NGL and Other adjusted pretax income was $449 million compared with $282 million in the second quarter. The increase was primarily due to the consolidation of DCP Midstream, Sand Hills Pipeline and Southern Hills Pipeline effective August 18. The fractionators at the Sweeny Hub averaged 429,000 barrels per day, and the Freeport LPG export facility loaded 249,000 barrels per day in the third quarter.

Our NOVONIX investment is marked-to-market at the end of each reporting period. The fair value of the investment, including foreign exchange impacts, decreased $33 million in the third quarter compared with a decrease of $240 million in the second quarter.

Turning to Chemicals on Slide 7. Chemicals had third quarter adjusted pretax income of $135 million compared with $273 million in the previous quarter. Olefins and Polyolefins adjusted pretax income was $105 million. The $111 million decrease from the previous quarter was primarily due to lower margins resulting from a sharp decline in polyethylene prices. This was partially offset by lower turnaround costs. Global O&P utilization was 90% for the quarter. Adjusted pretax income for SA&S was $60 million, in line with the second quarter. The higher costs in Other mainly reflect legal contingencies. During the third quarter, we received $41 million in cash distributions from CPChem.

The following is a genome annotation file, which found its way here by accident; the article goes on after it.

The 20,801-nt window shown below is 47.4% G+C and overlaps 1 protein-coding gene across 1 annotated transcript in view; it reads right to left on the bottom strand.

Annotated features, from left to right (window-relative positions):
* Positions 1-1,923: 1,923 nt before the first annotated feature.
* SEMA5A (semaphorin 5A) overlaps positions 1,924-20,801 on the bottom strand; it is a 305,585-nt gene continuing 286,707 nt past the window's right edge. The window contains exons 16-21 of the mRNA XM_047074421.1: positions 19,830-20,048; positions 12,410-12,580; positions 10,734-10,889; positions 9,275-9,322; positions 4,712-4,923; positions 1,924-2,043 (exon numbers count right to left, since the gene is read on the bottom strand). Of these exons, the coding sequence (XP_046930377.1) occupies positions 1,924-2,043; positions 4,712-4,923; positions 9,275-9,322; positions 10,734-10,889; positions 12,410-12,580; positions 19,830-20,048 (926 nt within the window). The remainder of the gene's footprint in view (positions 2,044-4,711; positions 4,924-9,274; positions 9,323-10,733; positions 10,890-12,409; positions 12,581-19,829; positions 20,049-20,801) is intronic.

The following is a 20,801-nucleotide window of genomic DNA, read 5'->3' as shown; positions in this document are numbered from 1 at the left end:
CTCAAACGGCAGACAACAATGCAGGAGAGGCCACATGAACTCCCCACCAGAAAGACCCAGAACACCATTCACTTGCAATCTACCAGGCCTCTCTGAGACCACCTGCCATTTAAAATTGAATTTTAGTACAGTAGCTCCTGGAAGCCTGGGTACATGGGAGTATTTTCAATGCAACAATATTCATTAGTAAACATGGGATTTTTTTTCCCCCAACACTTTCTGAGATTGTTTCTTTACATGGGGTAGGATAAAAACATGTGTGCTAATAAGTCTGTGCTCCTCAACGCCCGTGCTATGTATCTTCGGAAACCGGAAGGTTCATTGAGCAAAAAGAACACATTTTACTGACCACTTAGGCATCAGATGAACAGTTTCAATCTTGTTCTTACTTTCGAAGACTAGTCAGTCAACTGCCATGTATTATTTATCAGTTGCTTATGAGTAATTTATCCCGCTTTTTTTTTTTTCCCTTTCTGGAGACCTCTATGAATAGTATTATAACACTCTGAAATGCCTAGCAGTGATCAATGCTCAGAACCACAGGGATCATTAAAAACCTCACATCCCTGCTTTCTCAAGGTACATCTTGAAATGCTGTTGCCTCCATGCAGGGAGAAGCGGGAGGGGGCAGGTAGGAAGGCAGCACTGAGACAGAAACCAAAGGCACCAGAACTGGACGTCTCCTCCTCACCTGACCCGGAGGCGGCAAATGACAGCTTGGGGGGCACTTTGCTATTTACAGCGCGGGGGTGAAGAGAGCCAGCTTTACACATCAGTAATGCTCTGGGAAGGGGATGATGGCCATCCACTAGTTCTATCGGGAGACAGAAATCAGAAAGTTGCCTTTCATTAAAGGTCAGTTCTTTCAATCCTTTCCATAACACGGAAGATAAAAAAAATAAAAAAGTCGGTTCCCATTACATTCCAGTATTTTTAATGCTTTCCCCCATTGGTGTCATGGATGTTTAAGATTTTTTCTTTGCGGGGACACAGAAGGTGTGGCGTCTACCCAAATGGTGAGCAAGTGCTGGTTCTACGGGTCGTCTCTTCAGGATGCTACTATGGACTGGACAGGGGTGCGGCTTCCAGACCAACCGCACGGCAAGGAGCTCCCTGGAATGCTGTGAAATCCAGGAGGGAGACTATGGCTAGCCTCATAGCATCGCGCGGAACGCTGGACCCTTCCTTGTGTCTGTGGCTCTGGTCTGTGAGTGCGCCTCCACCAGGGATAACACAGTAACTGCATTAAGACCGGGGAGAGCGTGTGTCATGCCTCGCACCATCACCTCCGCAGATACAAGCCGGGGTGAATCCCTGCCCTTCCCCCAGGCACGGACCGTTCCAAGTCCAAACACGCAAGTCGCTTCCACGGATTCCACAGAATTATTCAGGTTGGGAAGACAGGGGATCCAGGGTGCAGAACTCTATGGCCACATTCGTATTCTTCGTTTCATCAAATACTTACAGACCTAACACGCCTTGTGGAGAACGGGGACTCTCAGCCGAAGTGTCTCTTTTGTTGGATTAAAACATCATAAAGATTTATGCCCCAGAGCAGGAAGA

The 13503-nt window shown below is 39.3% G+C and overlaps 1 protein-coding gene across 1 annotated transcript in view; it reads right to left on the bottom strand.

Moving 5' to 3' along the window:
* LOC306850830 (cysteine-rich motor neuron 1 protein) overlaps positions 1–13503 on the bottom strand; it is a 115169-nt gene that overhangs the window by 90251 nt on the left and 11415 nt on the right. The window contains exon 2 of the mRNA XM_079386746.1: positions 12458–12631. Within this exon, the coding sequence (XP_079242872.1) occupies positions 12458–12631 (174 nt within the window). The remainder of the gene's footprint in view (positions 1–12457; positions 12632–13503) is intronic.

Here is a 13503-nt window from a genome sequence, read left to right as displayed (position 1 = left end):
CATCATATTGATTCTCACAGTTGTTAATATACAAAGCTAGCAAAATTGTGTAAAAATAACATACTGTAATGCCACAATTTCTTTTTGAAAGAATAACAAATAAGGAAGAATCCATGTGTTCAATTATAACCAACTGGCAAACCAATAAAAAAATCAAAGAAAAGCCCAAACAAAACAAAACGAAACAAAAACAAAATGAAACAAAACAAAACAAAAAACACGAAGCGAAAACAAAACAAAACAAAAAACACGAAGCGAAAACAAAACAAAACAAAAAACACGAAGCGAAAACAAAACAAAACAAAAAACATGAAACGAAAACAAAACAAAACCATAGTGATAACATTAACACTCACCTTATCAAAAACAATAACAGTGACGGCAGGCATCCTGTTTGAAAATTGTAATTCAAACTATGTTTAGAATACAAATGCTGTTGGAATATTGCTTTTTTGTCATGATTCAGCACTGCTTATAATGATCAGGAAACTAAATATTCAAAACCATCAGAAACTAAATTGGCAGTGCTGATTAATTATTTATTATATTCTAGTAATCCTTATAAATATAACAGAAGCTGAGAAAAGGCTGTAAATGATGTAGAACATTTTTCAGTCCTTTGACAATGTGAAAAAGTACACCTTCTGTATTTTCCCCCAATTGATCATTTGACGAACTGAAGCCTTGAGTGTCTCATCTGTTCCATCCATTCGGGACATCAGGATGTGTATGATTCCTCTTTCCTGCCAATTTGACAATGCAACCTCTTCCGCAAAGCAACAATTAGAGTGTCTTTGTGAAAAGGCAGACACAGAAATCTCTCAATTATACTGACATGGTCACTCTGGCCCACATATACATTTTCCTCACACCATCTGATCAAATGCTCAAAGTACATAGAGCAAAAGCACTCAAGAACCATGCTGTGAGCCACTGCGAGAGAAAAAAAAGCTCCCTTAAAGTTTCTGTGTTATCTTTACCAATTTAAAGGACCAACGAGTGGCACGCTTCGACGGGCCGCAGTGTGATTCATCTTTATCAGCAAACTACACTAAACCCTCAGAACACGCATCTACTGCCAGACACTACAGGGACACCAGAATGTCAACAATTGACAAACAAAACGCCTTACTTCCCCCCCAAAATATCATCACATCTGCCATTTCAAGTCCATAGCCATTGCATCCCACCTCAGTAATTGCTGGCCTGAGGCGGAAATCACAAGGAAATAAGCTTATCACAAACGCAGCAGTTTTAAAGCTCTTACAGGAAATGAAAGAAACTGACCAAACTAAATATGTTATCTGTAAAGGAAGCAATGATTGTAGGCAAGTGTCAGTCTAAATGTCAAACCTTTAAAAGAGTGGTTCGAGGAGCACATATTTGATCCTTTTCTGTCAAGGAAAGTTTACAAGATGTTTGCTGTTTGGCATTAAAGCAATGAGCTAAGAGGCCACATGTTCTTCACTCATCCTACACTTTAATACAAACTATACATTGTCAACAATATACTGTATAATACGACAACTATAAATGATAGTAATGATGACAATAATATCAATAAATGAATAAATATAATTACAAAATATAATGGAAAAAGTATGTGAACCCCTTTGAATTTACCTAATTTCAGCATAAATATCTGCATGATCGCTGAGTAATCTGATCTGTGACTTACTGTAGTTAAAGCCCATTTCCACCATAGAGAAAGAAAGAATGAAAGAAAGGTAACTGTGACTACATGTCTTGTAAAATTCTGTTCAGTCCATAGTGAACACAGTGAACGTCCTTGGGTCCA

Turning to Refining on Slide 8. Refining third quarter adjusted pretax income was $2.8 billion, down from $3.1 billion in the second quarter. The decrease was primarily due to lower realized margins, partially offset by higher volumes. Our realized margins decreased by 6% to $26.58 per barrel, while the composite global 3:2:1 market crack decreased by 22%. Pretax turnaround costs were $225 million, in line with the previous quarter. Crude utilization was 91% in the third quarter and clean product yield was 85%.